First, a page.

The Magdalene of Canova we have only seen in a cast, but so good a one, as to strike us very forcibly. She is on her knees, and, leaning backward, her long loose hair falls carelessly on her shoulders and over her breast; her streaming eyes are fixed on the cross, which she bolds in both her hands before her, and her speedy departure is announced by the general appearance of wasting and debility, which is in a wonderful manner thrown over her whole form, and made to consist with still remaining
beauty. This it is clear was the great difficulty which the artist
“ Genuflessa, anzi sui propri talloni abbandonata, coi capelli
We shall conclude what we have to say with a semark or two on one of Canova's statues, to which we have before alluded, the Hebe. From the very nature of the subject, it bears no comparison with many other of his works, in point of grandeur op sublimity; but we think it by far the most beautiful and most pleasing. We know not that we ever saw any thing to compare with it for lightness and airiness of expression, with the exception of a Pomona among the antiques of the Florentine gallery, which is of much larger size, stepping forward on a foot that Cinderella herself might have envied. The Hebe of Canova is rather under the common size; she has no dress, or even ornament of any kind (excepting the frontlet commented on in a former part of this article) down to the waist, below which, a plain cincture collects, and sustains a slight drapery, and is then tied behind in a careless, but not inelegant knot. The drapery, which
little above the cincture, flounces over it in the most natural manner imaginable, and as the figure is in the attitude of one advancing, floats behind in a light fold or two, and gathers so tightly in front, as to have a transparent appearance. It 5
rises a very
reaches only to the knee, and the Goddess stands with one foot advanced on a gently swelling cloud. The right hand, raised on high, holds a golden urn, and the left a cup of the same metal; she seems in the act of pouring from one vessel into the other; and this circumstance, perhaps, affords the only ground of exception that we are aware of, to the conception of the statue. It will have occurred to our readers, that there is some inconsistency in this employment with the rapid motion which both her attitude and drapery imply. To this objection, we confess we have no answer ready; but in the contemplation of her beautiful form, of the composed cheerfulness of her expressive face, and in the general character of sprightly innocence, so congenial to her, whom the poetic and fanciful devotion of the Greeks worshipped as the Goddess of Youth, criticism is constrained to be silent.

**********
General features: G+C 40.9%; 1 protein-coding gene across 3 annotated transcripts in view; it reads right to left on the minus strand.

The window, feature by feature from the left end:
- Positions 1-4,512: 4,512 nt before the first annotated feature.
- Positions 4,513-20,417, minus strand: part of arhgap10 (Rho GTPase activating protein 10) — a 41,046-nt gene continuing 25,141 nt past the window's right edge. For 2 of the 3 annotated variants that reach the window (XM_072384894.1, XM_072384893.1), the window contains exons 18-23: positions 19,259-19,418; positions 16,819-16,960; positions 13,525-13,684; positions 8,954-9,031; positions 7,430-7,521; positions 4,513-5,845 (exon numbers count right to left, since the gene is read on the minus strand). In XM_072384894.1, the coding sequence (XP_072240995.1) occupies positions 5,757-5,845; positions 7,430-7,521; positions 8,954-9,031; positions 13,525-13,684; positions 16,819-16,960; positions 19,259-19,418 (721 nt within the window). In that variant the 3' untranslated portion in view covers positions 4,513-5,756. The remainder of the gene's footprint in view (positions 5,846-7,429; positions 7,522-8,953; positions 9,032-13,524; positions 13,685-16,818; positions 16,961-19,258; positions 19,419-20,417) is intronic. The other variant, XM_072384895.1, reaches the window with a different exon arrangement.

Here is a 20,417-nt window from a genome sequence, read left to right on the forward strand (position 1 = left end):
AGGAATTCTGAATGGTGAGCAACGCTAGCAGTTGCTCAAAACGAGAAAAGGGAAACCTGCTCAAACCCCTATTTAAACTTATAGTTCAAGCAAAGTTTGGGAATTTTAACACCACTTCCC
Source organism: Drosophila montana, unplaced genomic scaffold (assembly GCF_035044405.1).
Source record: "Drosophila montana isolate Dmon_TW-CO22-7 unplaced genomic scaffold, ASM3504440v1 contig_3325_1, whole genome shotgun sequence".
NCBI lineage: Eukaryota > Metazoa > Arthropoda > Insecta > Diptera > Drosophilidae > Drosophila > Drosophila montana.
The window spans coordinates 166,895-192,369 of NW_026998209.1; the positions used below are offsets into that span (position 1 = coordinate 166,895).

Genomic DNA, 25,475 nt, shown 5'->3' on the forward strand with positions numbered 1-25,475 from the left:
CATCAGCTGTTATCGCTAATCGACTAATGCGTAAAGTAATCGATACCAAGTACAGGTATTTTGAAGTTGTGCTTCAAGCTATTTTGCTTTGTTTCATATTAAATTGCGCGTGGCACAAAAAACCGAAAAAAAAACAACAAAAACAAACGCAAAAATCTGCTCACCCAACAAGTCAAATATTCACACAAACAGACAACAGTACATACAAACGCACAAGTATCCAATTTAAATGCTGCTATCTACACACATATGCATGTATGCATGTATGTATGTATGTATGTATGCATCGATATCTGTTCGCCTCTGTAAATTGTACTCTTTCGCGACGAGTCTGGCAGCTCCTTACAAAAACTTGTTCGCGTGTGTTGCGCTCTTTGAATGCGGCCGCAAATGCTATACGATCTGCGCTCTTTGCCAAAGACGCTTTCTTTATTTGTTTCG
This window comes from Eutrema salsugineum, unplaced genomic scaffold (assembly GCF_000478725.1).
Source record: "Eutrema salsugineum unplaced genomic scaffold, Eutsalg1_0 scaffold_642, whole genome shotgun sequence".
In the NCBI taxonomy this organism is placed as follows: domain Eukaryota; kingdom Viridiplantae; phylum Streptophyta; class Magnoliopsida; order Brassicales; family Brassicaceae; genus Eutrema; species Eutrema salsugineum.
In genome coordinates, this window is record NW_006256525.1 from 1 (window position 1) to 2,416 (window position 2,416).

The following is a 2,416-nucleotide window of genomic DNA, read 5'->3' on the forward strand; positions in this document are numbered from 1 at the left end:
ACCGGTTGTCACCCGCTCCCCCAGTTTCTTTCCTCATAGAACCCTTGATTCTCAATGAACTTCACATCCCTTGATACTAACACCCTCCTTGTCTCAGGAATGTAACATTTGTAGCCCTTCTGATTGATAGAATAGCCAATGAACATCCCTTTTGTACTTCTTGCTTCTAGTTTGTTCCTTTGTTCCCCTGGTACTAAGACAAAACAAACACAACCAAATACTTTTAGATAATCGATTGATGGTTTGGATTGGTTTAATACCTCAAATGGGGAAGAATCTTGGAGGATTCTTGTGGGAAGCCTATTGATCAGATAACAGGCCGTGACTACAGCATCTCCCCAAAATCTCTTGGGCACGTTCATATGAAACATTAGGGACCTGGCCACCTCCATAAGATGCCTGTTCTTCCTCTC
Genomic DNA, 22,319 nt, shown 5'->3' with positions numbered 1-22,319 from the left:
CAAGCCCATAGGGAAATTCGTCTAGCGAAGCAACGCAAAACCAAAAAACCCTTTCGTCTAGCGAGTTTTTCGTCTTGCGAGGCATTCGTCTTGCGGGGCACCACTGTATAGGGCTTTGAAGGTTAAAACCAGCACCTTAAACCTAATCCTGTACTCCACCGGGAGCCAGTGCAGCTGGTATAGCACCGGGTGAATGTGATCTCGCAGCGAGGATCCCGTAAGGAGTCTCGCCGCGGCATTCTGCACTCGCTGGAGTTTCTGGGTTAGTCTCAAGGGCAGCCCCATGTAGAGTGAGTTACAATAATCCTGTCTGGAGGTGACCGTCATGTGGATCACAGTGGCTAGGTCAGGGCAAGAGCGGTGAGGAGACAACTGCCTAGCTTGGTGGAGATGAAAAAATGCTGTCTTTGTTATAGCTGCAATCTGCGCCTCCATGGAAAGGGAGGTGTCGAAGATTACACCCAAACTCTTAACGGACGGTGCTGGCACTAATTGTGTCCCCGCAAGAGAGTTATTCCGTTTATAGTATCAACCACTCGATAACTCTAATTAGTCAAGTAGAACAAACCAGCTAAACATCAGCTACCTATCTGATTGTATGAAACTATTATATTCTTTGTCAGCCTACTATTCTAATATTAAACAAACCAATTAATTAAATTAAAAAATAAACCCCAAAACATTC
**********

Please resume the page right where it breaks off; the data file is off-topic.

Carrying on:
Our Italian readers will not be displeased at the insertion of the following elegant compliment to Canova, addressed to the Hebe, by Ippolito Pindemonte, one of the most distinguished poets of modern Italy. He has published some translations from Homer and Virgil, and a tragedy Arminio of no common merit.
6 Dove per te, celeste ancella, or vassi,
Che di te l'aurea, eterna mensa or privi?
Con questi luoghi tenebrosi, e bassi ?
L'Italico scarpello, e il Greco arrivi,
Ma chi visto t'avea scolpite i passi ?
E la gonna investir, che frettolosa
Si ripiega ondeggiando, e indietro riede.
Che pietra e moto in un congiunti vede,
Per un istante si riman pensosa." We trust we shall be excused for detaining our readers so long on a subject, which may almost seem foreign to the purpose of our labours; but the fine arts are among the appropriate ornainents of a great and tourishing empire, and we shall think that we have done 'some service, if we stimulate domestic talent, by turning its attention to foreign excellence. It is an unwise, as well as an illiberal patronage, which confines itself to the encouragement of native genius. There is no commerce, in which monopoly is of so fatal a tendency, as in that of the fine arts ,